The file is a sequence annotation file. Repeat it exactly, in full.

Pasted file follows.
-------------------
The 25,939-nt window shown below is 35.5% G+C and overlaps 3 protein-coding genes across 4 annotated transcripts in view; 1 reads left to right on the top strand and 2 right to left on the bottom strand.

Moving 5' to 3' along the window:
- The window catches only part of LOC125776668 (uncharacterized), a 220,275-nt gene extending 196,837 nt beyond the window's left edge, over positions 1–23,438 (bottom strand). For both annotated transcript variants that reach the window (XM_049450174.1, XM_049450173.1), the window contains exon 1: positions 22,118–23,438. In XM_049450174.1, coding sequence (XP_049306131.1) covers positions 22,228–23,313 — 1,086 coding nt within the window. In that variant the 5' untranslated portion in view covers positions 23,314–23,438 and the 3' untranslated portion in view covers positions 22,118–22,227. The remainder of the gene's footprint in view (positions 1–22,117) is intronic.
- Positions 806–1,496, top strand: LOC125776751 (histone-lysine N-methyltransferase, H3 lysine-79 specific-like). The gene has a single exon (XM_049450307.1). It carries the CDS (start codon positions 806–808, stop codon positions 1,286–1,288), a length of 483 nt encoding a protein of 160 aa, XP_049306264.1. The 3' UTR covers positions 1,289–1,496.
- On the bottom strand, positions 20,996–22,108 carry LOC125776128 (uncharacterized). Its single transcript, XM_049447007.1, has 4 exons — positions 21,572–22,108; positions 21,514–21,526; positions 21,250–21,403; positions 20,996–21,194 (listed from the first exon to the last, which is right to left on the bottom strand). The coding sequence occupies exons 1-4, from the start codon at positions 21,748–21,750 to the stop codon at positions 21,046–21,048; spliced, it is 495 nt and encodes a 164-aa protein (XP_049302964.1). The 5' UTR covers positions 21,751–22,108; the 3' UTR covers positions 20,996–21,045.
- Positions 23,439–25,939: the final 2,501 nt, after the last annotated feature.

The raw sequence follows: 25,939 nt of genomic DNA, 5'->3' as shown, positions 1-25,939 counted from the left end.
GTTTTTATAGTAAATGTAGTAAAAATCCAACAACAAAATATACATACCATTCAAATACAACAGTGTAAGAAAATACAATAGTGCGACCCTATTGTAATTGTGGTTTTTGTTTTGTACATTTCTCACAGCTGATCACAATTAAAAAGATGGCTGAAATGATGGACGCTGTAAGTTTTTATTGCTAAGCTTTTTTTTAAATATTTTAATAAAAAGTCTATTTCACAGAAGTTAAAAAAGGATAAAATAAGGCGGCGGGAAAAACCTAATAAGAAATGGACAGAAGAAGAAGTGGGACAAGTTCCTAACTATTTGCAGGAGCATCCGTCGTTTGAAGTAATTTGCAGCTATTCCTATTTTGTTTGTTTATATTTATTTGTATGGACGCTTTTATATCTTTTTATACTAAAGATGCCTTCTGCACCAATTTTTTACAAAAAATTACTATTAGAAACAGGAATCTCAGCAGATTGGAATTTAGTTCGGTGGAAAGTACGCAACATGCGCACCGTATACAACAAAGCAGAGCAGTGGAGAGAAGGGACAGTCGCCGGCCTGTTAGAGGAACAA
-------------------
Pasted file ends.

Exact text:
The 25,939-nt window shown below is 35.5% G+C and overlaps 3 protein-coding genes across 4 annotated transcripts in view; 1 reads left to right on the top strand and 2 right to left on the bottom strand.

Moving 5' to 3' along the window:
- The window catches only part of LOC125776668 (uncharacterized), a 220,275-nt gene extending 196,837 nt beyond the window's left edge, over positions 1–23,438 (bottom strand). For both annotated transcript variants that reach the window (XM_049450174.1, XM_049450173.1), the window contains exon 1: positions 22,118–23,438. In XM_049450174.1, coding sequence (XP_049306131.1) covers positions 22,228–23,313 — 1,086 coding nt within the window. In that variant the 5' untranslated portion in view covers positions 23,314–23,438 and the 3' untranslated portion in view covers positions 22,118–22,227. The remainder of the gene's footprint in view (positions 1–22,117) is intronic.
- Positions 806–1,496, top strand: LOC125776751 (histone-lysine N-methyltransferase, H3 lysine-79 specific-like). The gene has a single exon (XM_049450307.1). It carries the CDS (start codon positions 806–808, stop codon positions 1,286–1,288), a length of 483 nt encoding a protein of 160 aa, XP_049306264.1. The 3' UTR covers positions 1,289–1,496.
- On the bottom strand, positions 20,996–22,108 carry LOC125776128 (uncharacterized). Its single transcript, XM_049447007.1, has 4 exons — positions 21,572–22,108; positions 21,514–21,526; positions 21,250–21,403; positions 20,996–21,194 (listed from the first exon to the last, which is right to left on the bottom strand). The coding sequence occupies exons 1-4, from the start codon at positions 21,748–21,750 to the stop codon at positions 21,046–21,048; spliced, it is 495 nt and encodes a 164-aa protein (XP_049302964.1). The 5' UTR covers positions 21,751–22,108; the 3' UTR covers positions 20,996–21,045.
- Positions 23,439–25,939: the final 2,501 nt, after the last annotated feature.

The raw sequence follows: 25,939 nt of genomic DNA, 5'->3' as shown, positions 1-25,939 counted from the left end.
GTTTTTATAGTAAATGTAGTAAAAATCCAACAACAAAATATACATACCATTCAAATACAACAGTGTAAGAAAATACAATAGTGCGACCCTATTGTAATTGTGGTTTTTGTTTTGTACATTTCTCACAGCTGATCACAATTAAAAAGATGGCTGAAATGATGGACGCTGTAAGTTTTTATTGCTAAGCTTTTTTTTAAATATTTTAATAAAAAGTCTATTTCACAGAAGTTAAAAAAGGATAAAATAAGGCGGCGGGAAAAACCTAATAAGAAATGGACAGAAGAAGAAGTGGGACAAGTTCCTAACTATTTGCAGGAGCATCCGTCGTTTGAAGTAATTTGCAGCTATTCCTATTTTGTTTGTTTATATTTATTTGTATGGACGCTTTTATATCTTTTTATACTAAAGATGCCTTCTGCACCAATTTTTTACAAAAAATTACTATTAGAAACAGGAATCTCAGCAGATTGGAATTTAGTTCGGTGGAAAGTACGCAACATGCGCACCGTATACAACAAAGCAGAGCAGTGGAGAGAAGGGACAGTCGCCGGCCTGTTAGAGGAACAA